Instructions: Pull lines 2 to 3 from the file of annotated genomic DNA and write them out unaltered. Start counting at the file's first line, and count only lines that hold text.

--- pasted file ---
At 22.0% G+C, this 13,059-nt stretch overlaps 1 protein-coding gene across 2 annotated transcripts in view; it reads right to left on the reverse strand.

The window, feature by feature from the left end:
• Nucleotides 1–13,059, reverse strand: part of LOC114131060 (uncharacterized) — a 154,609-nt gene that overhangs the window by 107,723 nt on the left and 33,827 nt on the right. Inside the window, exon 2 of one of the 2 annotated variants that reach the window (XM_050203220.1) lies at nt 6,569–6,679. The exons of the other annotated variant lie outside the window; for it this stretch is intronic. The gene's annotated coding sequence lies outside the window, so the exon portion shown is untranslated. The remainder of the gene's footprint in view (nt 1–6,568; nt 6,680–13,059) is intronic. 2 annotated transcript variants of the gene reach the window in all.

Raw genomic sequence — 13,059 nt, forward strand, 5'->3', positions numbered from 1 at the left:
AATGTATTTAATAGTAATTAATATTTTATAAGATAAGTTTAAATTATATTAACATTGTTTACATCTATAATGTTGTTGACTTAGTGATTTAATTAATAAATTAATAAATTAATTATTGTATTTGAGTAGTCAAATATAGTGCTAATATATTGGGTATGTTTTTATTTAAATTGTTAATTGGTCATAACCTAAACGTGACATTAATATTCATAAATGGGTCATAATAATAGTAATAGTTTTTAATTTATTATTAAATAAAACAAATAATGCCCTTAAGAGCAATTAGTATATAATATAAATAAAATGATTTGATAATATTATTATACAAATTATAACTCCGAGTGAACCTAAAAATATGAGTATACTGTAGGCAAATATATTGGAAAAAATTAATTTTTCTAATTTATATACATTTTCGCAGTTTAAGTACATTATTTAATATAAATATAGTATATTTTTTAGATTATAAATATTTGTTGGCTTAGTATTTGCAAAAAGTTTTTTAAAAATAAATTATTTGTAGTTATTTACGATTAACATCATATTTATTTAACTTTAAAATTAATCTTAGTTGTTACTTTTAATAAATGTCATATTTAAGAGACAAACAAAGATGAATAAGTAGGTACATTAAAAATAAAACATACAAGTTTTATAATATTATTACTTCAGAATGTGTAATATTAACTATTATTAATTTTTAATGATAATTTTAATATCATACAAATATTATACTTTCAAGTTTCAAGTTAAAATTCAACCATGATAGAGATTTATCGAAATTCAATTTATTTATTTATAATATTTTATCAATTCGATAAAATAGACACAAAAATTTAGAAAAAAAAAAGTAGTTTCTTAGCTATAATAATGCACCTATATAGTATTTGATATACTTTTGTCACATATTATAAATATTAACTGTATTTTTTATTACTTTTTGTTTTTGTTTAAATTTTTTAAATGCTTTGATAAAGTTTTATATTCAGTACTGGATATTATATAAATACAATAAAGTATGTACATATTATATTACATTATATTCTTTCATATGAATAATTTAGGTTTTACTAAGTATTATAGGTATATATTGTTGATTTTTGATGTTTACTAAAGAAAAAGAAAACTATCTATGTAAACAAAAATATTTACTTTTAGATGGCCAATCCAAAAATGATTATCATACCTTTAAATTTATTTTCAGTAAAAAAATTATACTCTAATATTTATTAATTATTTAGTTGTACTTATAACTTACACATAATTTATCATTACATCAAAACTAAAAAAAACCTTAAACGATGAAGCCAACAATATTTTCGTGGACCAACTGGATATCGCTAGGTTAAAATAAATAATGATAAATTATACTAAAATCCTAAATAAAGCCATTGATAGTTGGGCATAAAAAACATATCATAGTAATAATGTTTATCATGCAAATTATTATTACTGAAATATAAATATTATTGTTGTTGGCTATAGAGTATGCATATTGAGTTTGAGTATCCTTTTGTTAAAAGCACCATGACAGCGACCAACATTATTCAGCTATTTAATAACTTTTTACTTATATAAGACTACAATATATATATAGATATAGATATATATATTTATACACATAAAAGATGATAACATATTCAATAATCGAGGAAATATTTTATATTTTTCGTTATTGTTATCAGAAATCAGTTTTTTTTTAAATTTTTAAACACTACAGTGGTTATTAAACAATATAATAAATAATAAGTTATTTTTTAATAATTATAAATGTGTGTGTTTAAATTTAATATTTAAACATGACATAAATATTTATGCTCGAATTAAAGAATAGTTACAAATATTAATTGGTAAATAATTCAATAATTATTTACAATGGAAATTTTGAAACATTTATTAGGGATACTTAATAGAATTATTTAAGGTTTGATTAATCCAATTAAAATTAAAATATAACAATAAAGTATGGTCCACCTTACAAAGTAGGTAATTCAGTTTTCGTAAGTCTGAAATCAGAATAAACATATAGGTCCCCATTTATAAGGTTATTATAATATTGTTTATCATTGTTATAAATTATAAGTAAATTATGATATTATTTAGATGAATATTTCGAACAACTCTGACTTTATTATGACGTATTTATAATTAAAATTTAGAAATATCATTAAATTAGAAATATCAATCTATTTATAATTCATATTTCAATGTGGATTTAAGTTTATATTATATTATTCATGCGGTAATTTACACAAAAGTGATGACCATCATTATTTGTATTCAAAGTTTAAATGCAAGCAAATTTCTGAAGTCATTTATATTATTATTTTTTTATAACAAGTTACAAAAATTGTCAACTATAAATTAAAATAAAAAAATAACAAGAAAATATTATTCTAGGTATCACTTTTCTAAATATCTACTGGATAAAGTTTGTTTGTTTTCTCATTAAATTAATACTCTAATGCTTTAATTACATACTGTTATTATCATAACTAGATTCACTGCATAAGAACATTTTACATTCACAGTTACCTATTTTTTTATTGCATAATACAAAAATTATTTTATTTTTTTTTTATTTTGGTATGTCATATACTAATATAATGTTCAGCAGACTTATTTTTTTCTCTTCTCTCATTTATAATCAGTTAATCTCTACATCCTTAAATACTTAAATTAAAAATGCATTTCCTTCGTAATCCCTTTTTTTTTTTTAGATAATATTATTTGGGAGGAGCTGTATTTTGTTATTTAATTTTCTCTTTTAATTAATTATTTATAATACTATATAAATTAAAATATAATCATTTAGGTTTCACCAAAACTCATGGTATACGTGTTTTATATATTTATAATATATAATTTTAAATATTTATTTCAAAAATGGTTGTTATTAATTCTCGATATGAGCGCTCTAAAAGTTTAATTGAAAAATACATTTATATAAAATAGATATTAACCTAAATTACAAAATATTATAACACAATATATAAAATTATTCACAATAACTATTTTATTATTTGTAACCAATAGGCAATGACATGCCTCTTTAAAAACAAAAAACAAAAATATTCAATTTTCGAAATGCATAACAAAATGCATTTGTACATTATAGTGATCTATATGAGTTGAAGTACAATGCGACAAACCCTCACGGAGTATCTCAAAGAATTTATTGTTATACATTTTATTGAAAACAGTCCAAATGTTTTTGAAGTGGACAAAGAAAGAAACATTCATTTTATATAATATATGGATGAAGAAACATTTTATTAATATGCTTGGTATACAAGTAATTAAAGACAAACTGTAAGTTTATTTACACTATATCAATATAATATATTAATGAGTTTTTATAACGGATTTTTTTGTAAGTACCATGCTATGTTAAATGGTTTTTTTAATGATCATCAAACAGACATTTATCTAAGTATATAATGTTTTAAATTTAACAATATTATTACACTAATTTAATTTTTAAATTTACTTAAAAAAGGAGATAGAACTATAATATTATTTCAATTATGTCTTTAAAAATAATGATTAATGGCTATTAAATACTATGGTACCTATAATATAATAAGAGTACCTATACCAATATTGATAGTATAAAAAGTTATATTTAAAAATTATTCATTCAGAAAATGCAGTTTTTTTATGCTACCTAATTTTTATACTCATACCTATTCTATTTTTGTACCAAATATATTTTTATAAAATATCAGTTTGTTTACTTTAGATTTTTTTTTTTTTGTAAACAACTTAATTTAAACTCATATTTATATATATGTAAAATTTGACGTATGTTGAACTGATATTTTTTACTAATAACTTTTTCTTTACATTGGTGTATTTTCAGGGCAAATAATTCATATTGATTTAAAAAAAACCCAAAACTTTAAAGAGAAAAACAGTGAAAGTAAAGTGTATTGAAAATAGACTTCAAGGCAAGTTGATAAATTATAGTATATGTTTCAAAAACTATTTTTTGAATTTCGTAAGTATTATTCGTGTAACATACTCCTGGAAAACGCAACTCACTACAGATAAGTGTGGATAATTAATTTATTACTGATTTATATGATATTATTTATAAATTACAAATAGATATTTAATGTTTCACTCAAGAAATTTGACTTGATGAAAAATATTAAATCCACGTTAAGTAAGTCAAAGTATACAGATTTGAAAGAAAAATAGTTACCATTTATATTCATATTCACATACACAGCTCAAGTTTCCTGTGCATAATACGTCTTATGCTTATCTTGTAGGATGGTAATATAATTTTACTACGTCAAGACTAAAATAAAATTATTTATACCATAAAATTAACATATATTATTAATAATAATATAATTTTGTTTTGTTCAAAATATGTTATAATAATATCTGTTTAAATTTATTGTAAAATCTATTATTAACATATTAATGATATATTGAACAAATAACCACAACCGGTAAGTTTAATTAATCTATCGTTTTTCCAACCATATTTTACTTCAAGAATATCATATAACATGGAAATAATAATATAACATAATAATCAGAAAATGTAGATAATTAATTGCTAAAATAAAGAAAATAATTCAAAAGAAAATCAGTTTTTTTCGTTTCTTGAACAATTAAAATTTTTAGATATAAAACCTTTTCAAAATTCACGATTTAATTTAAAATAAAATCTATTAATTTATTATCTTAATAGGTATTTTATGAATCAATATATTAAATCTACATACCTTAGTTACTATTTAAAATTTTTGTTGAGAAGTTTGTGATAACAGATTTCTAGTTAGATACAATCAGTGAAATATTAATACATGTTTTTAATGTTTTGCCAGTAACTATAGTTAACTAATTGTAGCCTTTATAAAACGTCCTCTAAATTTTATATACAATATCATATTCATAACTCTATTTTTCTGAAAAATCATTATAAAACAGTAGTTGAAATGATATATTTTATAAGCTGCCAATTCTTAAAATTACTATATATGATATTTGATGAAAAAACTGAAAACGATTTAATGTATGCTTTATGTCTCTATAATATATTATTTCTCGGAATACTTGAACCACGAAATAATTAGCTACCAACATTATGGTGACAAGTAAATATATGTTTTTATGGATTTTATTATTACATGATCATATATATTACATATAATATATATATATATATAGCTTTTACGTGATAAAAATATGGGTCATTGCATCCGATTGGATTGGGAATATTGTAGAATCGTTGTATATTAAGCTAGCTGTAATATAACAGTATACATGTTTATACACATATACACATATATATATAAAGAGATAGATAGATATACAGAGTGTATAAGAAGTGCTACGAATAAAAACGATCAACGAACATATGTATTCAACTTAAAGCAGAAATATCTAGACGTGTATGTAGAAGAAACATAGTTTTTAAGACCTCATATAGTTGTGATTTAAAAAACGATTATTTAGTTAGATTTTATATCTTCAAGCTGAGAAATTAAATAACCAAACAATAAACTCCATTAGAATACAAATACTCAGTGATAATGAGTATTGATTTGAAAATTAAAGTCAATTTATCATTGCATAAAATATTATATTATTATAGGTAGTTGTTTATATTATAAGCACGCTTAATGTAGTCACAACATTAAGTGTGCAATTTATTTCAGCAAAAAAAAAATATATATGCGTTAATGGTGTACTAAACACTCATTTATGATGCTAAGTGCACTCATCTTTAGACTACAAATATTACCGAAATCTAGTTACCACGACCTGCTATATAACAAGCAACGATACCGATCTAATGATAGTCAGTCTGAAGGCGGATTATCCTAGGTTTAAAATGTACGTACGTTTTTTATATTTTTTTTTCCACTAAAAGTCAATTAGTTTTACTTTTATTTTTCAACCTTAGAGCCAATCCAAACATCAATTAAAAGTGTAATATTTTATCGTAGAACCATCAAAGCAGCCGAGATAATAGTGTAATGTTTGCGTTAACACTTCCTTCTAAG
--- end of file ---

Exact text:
The window, feature by feature from the left end:
• Nucleotides 1–13,059, reverse strand: part of LOC114131060 (uncharacterized) — a 154,609-nt gene that overhangs the window by 107,723 nt on the left and 33,827 nt on the right. Inside the window, exon 2 of one of the 2 annotated variants that reach the window (XM_050203220.1) lies at nt 6,569–6,679. The exons of the other annotated variant lie outside the window; for it this stretch is intronic. The gene's annotated coding sequence lies outside the window, so the exon portion shown is untranslated. The remainder of the gene's footprint in view (nt 1–6,568; nt 6,680–13,059) is intronic. 2 annotated transcript variants of the gene reach the window in all.